The decision to eliminate the Sackler family name from exhibition spaces at the Metropolitan Museum of Art was announced this week. This announcement comes amid growing concerns about the possible role played by the Sackler family in the opioid crisis.
What you need to be aware of:
The Sacklers will no more be associated with seven exhibit spaces at the museum, including the wing housing the Temple of Dendur. This building is named after three brothers who were the Sacklers, who donated $3.5million around 50 years ago.
Their descendants, who made it public with the Met, are the principal owners of Purdue Pharma.
A settlement whereby the Sacklers agreed to pay $4.5 billion and to surrender ownership of Purdue Pharma in return for immunity from future lawsuits was conditionally approved in September.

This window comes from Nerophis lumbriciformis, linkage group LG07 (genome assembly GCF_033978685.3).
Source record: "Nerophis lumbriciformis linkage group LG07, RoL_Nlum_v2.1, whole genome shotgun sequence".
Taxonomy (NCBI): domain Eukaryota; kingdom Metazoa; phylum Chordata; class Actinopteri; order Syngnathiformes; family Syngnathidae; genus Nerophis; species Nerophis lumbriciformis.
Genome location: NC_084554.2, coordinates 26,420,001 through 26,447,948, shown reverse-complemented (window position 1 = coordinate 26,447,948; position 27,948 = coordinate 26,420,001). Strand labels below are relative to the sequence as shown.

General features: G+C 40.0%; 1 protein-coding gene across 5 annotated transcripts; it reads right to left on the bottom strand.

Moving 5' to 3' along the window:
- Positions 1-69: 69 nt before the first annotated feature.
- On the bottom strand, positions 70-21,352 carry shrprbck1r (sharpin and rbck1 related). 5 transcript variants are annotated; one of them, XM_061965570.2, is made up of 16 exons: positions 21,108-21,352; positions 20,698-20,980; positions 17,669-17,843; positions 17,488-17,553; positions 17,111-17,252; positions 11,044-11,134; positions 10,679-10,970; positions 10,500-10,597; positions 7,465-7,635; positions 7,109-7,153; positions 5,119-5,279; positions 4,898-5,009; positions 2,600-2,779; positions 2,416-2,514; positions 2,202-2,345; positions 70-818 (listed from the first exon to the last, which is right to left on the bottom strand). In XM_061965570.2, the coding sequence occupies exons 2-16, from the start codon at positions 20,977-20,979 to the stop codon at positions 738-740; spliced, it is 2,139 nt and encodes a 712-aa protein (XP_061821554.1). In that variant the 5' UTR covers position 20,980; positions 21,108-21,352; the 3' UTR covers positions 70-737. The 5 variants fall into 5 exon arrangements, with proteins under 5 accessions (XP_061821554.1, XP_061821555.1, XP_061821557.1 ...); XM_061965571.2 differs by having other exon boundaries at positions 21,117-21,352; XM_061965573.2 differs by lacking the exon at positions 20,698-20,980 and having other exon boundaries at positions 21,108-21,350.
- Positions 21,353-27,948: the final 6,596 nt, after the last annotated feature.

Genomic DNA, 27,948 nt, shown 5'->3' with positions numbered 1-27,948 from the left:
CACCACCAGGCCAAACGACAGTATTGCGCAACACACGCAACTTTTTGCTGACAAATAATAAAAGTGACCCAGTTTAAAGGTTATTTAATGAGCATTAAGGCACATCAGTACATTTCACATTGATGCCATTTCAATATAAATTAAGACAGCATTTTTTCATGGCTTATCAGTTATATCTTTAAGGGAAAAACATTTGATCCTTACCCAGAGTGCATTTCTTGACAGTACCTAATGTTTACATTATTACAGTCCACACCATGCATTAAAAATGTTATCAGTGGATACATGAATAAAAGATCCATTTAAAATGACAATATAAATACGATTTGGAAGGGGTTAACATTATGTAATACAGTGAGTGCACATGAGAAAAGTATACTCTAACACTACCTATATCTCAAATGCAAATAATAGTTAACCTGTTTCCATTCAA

In recent years, other museums like the Guggenheim in New York City or the Louvre in Paris have distanced themselves from this family due to concerns about their possible involvement in the opioid crisis.
The family donated millions of dollars to museums and educational institutions all over the world including the Victoria and Albert Museum in London and universities such as Yale and Oxford.
This is an excerpt from the article “The Met will strip the Sackler family’s name from its exhibit spaces” published by NPR on December 9. The full article can be found on npr.org.
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